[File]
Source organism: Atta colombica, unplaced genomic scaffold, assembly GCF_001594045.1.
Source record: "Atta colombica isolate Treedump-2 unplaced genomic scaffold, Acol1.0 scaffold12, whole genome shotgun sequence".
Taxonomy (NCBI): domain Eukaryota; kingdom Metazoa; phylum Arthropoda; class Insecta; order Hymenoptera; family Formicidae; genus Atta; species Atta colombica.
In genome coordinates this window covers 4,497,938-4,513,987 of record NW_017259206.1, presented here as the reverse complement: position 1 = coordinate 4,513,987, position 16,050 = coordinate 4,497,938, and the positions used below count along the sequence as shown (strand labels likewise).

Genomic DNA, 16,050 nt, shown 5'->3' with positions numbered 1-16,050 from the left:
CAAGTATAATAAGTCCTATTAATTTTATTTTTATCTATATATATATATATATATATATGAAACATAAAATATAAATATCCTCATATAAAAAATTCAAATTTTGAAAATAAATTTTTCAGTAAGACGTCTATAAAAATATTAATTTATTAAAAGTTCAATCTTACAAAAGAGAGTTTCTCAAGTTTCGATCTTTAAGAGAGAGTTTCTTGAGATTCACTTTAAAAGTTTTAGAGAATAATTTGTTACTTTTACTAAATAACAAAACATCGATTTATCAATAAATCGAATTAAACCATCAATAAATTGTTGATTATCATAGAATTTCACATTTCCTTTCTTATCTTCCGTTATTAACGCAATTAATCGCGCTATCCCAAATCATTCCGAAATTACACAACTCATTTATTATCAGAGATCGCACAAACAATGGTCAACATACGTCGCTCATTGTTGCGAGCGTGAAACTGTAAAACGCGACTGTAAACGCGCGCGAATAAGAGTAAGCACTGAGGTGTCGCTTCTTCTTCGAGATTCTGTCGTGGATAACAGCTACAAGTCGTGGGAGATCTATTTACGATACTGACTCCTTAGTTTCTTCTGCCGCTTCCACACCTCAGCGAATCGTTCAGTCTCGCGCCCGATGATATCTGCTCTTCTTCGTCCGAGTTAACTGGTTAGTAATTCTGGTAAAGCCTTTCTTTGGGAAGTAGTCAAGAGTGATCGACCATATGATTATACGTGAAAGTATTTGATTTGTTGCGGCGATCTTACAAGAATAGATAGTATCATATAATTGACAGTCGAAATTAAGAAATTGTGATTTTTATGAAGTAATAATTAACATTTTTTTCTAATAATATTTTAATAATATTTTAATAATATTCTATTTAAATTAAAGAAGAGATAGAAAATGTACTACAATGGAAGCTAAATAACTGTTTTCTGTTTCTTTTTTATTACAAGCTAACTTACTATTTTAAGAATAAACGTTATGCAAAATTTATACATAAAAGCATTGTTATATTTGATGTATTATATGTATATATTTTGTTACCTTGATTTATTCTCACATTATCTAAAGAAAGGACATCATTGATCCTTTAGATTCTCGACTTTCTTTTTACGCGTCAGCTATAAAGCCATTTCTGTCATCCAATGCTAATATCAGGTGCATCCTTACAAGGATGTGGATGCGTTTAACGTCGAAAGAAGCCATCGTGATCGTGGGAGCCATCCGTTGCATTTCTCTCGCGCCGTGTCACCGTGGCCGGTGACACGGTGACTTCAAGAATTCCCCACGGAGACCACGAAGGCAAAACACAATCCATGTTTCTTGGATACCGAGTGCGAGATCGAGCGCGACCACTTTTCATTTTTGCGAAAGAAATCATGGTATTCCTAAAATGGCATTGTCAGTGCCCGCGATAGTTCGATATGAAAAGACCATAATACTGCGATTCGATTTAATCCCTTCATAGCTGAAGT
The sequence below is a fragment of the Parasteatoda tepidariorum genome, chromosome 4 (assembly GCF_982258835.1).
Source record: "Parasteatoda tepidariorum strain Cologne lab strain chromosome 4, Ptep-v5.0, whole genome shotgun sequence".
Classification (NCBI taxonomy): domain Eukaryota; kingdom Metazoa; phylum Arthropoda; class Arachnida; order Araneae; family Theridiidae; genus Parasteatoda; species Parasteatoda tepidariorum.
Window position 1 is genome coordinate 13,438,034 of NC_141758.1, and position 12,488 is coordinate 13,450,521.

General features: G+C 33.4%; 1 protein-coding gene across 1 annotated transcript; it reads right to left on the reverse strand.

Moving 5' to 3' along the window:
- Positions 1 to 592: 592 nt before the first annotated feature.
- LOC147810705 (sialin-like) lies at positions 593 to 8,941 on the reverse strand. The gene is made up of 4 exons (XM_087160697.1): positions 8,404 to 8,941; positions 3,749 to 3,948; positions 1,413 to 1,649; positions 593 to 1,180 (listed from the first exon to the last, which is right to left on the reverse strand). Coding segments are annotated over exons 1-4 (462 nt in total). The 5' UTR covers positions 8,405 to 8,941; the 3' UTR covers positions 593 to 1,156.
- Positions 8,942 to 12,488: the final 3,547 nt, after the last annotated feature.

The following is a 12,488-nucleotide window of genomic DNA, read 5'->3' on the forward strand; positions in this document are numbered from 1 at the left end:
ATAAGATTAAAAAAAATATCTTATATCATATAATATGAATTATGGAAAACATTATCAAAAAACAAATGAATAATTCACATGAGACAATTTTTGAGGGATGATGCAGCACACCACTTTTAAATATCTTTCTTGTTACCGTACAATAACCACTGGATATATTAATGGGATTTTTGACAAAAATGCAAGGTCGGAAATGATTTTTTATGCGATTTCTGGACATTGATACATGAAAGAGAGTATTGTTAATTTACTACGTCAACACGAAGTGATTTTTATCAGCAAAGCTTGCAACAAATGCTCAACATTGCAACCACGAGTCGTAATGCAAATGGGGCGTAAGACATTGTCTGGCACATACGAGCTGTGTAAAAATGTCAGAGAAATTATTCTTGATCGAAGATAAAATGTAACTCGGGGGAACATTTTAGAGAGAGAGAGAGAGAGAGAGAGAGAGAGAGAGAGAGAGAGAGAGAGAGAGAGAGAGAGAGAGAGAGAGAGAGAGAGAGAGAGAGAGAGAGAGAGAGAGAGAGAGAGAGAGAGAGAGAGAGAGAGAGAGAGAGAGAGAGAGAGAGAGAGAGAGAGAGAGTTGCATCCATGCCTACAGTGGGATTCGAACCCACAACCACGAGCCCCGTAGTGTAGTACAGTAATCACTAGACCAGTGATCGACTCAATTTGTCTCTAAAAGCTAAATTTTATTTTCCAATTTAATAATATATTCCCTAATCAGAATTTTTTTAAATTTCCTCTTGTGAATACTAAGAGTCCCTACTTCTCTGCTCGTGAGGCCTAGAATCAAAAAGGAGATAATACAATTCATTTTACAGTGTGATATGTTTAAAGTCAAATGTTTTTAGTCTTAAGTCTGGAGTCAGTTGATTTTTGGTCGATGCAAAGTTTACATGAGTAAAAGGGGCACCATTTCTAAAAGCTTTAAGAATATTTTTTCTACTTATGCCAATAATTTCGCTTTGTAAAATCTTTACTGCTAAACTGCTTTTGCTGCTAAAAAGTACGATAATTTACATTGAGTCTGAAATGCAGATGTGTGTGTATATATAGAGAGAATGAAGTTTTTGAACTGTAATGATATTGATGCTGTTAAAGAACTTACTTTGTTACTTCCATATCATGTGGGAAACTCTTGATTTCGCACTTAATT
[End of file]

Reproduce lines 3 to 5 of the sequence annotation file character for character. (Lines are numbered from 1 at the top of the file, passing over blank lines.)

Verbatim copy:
Taxonomy (NCBI): domain Eukaryota; kingdom Metazoa; phylum Arthropoda; class Insecta; order Hymenoptera; family Formicidae; genus Atta; species Atta colombica.
In genome coordinates this window covers 4,497,938-4,513,987 of record NW_017259206.1, presented here as the reverse complement: position 1 = coordinate 4,513,987, position 16,050 = coordinate 4,497,938, and the positions used below count along the sequence as shown (strand labels likewise).

Genomic DNA, 16,050 nt, shown 5'->3' with positions numbered 1-16,050 from the left: